Offensive lineman Jared Wilson of West Forsyth originally committed to play at Georgia but changed his mind and chose North Carolina, allowing him to stay closer to home.

Jared Wilson has kept an altered schedule during the roughly monthlong stretch. His mother, Allie, puts up with abundance of broken items — more than usual — throughout her home as well.

The single mother to four boys has maintained a full house since the coronavirus pandemic prompted an executive order from Gov. Roy Cooper to close schools in North Carolina and, eventually, a statewide stay-at-home order issued in late March. Wilson, the 16-year-old junior offensive lineman at West Forsyth, gets roped into quite a few fights with his youngest brother, Jeremiah, 9 — "at each other's throats," as Allie jokingly described the scenes.

"It's always the first one and the fourth one. The middle two kind of stay out of it and watch," Allie said, laughing, of Marcus, 14, and P.J., 11. "But it's always those two. He teaches them things and — I don't even think they realize that they do it — but anything Jared does, they kind of follow behind him.

"Especially during this time, they've gotten even more close than they already were. There are days where I think I have to separate them, and they always find their way back to each other."

Wilson, rated a three-star prospect per 247Sports with 18 Division I scholarship offers, said in early April his home routine includes schoolwork — plenty of German, history, science and math. The 6-foot-4, 330-pound tackle uses a weight set, equipped with a bench, in his garage as well.

And, according to Allie, those days her son spent with his younger siblings during the stay-at-home order helped steer his search to find the right fit for a college football career. Wilson said he would play at North Carolina in a combined live-streamed announcement April 17 alongside Glenn linebacker Raneiria Dillworth, a rising senior and four-star prospect.

Davie West Forsyth FB

Jared Wilson (right) of West Forsyth had 18 Division I scholarship offers. He passed up offers from Clemson and LSU, among others, to commit to playing at North Carolina.

Wilson changed his mind about going to Georgia on Feb. 6, and he said eventually the new choice was between Carolina and the Bulldogs. Allie was happy her son decided to remain near home but was prepared for Wilson to "spread his wings" out of state.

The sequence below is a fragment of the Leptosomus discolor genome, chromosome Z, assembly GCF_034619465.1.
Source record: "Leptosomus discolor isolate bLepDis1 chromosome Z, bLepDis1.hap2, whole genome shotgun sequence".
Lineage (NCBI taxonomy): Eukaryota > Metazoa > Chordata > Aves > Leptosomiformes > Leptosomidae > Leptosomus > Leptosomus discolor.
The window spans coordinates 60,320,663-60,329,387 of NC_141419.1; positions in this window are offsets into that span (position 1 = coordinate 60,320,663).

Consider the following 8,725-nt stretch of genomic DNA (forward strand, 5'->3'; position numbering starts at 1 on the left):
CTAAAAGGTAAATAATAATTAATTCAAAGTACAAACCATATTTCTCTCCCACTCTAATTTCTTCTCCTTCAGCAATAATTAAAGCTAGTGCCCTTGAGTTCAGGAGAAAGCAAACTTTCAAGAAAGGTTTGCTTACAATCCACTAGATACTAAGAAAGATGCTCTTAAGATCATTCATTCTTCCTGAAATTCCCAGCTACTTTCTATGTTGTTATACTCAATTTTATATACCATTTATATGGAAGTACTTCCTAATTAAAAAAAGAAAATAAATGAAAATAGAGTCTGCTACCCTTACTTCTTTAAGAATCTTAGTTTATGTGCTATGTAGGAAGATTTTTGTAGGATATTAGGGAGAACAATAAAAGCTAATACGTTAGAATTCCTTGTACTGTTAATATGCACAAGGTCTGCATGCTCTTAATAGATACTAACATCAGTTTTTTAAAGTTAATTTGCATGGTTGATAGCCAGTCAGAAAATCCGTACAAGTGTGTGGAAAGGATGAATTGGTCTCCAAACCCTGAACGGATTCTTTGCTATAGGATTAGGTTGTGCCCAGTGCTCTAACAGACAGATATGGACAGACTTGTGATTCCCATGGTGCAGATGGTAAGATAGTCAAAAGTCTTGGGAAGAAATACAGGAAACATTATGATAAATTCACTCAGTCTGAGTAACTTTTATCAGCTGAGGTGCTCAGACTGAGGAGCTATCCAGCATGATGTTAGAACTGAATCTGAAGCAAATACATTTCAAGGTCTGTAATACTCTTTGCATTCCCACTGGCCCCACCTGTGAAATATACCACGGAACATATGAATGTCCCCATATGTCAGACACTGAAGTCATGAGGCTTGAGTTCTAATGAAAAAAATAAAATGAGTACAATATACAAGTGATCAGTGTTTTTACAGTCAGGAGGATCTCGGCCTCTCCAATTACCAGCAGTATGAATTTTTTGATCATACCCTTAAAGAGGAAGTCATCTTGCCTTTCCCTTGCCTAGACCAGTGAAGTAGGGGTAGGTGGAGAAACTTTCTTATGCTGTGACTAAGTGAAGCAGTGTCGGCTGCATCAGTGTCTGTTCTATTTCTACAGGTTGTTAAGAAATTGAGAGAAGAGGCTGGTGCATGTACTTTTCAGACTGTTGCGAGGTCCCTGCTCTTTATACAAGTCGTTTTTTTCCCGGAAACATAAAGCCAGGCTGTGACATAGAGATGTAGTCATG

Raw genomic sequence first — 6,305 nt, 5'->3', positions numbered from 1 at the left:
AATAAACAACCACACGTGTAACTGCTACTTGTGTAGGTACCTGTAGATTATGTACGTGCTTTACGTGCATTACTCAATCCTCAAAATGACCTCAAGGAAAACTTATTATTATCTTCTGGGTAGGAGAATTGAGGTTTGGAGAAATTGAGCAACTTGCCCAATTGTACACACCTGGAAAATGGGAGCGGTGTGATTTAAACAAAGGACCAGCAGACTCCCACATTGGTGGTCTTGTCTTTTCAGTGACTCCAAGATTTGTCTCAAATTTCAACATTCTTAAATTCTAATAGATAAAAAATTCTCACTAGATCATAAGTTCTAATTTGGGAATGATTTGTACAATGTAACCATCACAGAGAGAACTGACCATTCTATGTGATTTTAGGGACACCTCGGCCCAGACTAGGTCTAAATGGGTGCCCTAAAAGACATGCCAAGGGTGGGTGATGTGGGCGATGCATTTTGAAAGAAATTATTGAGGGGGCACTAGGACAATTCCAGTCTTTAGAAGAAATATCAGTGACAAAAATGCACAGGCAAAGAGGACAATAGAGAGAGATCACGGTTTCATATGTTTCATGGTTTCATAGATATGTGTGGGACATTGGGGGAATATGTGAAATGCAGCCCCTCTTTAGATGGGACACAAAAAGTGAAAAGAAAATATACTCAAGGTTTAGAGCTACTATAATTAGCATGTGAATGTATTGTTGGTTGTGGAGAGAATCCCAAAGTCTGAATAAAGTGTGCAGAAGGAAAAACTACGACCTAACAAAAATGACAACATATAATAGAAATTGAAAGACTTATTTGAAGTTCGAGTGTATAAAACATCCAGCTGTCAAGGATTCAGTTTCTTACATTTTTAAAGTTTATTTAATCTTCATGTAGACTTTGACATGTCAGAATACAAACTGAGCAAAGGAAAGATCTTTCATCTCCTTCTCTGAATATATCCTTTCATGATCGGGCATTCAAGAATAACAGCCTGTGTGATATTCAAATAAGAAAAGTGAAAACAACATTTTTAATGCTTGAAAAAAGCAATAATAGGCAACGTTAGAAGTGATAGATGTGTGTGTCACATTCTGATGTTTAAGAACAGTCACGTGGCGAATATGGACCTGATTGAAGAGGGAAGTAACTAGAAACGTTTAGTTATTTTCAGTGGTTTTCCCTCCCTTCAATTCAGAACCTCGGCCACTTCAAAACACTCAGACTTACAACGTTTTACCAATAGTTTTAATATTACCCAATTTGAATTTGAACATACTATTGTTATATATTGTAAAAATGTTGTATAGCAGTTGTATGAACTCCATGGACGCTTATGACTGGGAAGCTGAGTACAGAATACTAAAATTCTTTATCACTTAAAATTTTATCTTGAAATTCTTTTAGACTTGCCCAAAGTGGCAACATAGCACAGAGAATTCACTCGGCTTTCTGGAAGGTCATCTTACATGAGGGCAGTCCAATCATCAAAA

"Ultimately, it was a decision based on my brothers," said Wilson, whose top eight programs announced March 22 were Clemson, LSU, Auburn, Florida State, Arkansas, Florida State, Georgia and Carolina. "Me and my brothers are real close — you know, we're like glue. They're coming up, and I want to be there to support them.

"I can do that four hours away. But it would be easier to do it an hour and 15 minutes away."

According to Wilson, that bond with his brothers is indescribable. Allie said she thought her son desired to further guide his younger siblings upon early enrollment in January 2021 at Carolina. Next year, Marcus — an all-around athlete, as Allie described — will attend West Forsyth as a freshman and likely play football during Wilson's final season.

And the roughly 6-foot-2 P.J. plays football and basketball. Jeremiah remains on the hunt for the right sport. Wilson, who has played two seasons within the Titans' varsity program, shows up to plenty of their sporting events.

Whenever he'd return from a Division I visit with Allie, Jeremiah wanted to see his brother's photos.

"That always just stuck out to me and it always, you know, got to me in an emotional way," Wilson said. "Because it shows the impact that I have on my little brothers, and how much they look up to me. But it might not seem like it — they might not say it.

"But I know I'm a role model for them and I have to keep a straight head and stay on the path."



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